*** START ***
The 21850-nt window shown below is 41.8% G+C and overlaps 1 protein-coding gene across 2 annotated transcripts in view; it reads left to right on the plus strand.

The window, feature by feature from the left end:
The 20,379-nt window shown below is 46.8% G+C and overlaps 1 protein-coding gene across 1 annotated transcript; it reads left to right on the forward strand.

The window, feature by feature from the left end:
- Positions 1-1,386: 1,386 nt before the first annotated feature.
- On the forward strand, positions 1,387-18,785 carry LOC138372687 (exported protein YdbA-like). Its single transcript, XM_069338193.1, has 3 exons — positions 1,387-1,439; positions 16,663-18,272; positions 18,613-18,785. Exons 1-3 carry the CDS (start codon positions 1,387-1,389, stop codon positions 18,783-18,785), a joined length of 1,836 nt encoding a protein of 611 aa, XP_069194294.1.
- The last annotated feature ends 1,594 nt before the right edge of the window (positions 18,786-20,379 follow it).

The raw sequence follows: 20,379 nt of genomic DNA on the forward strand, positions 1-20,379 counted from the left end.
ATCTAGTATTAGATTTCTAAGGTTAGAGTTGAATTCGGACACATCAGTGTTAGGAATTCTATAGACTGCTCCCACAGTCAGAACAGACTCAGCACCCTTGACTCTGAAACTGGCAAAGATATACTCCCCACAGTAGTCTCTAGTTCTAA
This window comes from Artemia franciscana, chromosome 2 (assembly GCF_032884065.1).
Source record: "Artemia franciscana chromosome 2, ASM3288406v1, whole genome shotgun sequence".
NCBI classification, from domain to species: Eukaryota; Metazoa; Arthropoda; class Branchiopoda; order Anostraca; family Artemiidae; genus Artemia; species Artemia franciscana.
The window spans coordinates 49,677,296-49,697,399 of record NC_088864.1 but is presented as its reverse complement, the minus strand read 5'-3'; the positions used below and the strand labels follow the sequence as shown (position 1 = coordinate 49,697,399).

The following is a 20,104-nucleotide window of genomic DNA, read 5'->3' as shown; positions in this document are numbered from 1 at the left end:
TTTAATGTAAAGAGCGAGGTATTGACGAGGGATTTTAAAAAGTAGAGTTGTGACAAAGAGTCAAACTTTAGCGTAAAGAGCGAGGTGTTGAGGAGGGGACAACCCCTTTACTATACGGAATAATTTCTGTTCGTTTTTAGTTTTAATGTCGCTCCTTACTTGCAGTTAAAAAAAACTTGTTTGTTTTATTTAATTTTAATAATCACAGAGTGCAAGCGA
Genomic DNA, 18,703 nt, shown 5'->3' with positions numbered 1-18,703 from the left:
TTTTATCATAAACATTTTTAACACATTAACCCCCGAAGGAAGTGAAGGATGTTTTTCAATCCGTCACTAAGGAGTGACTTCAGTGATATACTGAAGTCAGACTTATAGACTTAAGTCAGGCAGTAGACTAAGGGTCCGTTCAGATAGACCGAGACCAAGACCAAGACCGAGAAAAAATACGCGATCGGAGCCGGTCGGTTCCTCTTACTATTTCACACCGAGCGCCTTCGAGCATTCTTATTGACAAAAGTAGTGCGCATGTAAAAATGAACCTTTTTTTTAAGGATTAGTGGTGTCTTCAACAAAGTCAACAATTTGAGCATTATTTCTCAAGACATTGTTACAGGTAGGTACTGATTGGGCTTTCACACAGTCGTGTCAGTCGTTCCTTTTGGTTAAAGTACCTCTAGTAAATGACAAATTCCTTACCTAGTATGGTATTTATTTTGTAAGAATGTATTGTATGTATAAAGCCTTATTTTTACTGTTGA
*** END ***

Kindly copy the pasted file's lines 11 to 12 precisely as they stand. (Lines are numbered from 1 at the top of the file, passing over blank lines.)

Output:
Source record: "Artemia franciscana chromosome 2, ASM3288406v1, whole genome shotgun sequence".
NCBI classification, from domain to species: Eukaryota; Metazoa; Arthropoda; class Branchiopoda; order Anostraca; family Artemiidae; genus Artemia; species Artemia franciscana.